All too often in modern times we find it easy to see money as the problem, the root of all evil. The people who believe that seem to ignore human greed as a factor, specifically excessive human greed.

In my books there’s being greedy, then there’s being too greedy. Greed on its own is basically the desire for more material prosperity, usually more than you need or supposedly deserve. This is actually good in healthy doses, but problems start when greed goes too far. You know, when people start flying past the point of excess and go straight to self-destruction, when people starting blowing off their own ethics and even other people, when people start seeing money as the centre of their world rather than as the means to the goal of personal prosperity. Greed becomes a problem when you fail to manage it and it becomes destructive for both yourself and everyone else. Thus, like many things, greed is good if kept in check, but I’m guessing many of the rich don’t bother ¬†thinking before they acted. Really, ignorance among the few true evils.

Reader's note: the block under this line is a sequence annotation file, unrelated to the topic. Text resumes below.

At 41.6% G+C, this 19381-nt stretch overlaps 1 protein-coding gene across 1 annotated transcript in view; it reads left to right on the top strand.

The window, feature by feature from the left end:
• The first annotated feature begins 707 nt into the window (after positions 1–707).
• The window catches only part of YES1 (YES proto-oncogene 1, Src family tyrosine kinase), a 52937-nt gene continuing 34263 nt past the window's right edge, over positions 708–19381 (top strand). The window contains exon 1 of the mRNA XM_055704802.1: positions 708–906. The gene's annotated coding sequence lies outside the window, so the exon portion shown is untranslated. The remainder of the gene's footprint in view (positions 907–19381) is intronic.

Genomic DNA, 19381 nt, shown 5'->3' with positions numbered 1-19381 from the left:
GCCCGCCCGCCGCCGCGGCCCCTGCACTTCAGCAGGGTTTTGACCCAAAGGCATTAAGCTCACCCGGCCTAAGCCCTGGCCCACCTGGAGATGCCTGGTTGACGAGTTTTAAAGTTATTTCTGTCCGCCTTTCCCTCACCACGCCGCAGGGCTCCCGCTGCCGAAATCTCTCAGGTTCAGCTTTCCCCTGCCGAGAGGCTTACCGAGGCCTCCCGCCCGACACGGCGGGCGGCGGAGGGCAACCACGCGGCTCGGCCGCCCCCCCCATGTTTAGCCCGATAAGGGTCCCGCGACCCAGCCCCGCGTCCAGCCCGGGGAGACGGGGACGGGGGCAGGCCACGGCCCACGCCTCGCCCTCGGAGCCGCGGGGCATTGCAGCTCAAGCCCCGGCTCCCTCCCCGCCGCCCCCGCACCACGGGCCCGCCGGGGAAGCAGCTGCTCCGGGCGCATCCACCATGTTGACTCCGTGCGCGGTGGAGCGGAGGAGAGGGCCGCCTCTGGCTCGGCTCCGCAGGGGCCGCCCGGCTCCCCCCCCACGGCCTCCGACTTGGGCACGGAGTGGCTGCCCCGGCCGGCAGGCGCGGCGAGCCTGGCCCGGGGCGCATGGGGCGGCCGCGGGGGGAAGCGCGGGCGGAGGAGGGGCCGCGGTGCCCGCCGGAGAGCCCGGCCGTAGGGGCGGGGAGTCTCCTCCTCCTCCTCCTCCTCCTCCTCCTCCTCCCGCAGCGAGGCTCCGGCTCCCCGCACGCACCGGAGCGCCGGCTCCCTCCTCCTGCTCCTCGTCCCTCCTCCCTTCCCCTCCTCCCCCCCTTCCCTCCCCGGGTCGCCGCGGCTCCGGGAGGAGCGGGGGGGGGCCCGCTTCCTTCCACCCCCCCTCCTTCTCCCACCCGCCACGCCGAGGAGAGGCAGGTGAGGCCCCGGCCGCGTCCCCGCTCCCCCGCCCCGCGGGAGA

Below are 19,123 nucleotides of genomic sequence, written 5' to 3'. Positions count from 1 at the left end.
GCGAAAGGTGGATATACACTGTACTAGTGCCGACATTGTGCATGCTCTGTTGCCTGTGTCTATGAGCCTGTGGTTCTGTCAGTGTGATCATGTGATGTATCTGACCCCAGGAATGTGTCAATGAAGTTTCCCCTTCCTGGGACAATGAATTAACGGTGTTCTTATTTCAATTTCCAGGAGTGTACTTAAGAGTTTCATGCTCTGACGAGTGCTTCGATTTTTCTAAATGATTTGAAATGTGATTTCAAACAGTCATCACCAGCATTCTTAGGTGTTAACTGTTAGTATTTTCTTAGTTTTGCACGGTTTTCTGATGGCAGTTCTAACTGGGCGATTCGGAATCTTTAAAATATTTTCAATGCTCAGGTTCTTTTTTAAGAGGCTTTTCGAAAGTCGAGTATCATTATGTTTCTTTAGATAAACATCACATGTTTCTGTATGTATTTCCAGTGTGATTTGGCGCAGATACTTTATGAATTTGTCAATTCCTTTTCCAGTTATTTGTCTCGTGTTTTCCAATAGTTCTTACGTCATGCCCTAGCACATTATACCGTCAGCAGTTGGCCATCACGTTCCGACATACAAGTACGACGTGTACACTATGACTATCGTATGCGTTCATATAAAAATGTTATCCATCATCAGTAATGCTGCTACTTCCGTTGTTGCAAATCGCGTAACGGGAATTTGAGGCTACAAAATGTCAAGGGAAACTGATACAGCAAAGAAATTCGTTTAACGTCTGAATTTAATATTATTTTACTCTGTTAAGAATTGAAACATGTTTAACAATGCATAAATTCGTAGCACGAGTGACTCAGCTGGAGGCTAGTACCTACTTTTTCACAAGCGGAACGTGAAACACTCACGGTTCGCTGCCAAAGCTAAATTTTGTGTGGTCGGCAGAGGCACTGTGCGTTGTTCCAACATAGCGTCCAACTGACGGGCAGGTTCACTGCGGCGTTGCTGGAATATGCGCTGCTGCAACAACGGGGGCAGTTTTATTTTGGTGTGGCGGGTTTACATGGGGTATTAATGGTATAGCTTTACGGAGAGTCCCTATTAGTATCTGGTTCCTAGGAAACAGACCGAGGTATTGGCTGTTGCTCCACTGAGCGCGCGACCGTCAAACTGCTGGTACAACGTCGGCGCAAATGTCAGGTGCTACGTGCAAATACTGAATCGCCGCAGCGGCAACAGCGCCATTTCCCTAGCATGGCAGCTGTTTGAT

To be honest, I can’t escape the thought that much of our morality when it comes to accumulation of wealth is basically just there to keep the majority of people poor. We tell the poor “you shouldn’t be greedy”, or “don’t ask for more”, or “be happy with what you’ve got” in order to prevent them from wanting to become rich and keep them content with their current circumstances.


2 responses to “Greed

  1. Greed is a form of hoarding, human squirrels in a psychological crisis using whatever is hoarded as a substitute for an inadequacy. The consumerist paradigm encourages this psychological dependency on chasing money with notions of wanton need, a void that can never be filled regardless of how much money is gathered.

    Money is a token of exchange, worthless paper, metal or digital numbers. In the modern paradigm money has worth, but rather than see money as a means to an end, the money becomes the end.

    Those with money can rise above their enslaved condition, but as you suggest, it is in the interests of authority to keep the masses in a state of poverty and need in order to retain power over them.

    • Excellent comment, and so insightful.

      My brother seems to think this consumerist culture is an inevitable part of capitalism, but I believe it doesn’t have to be and I do not support things like socialism and communism.

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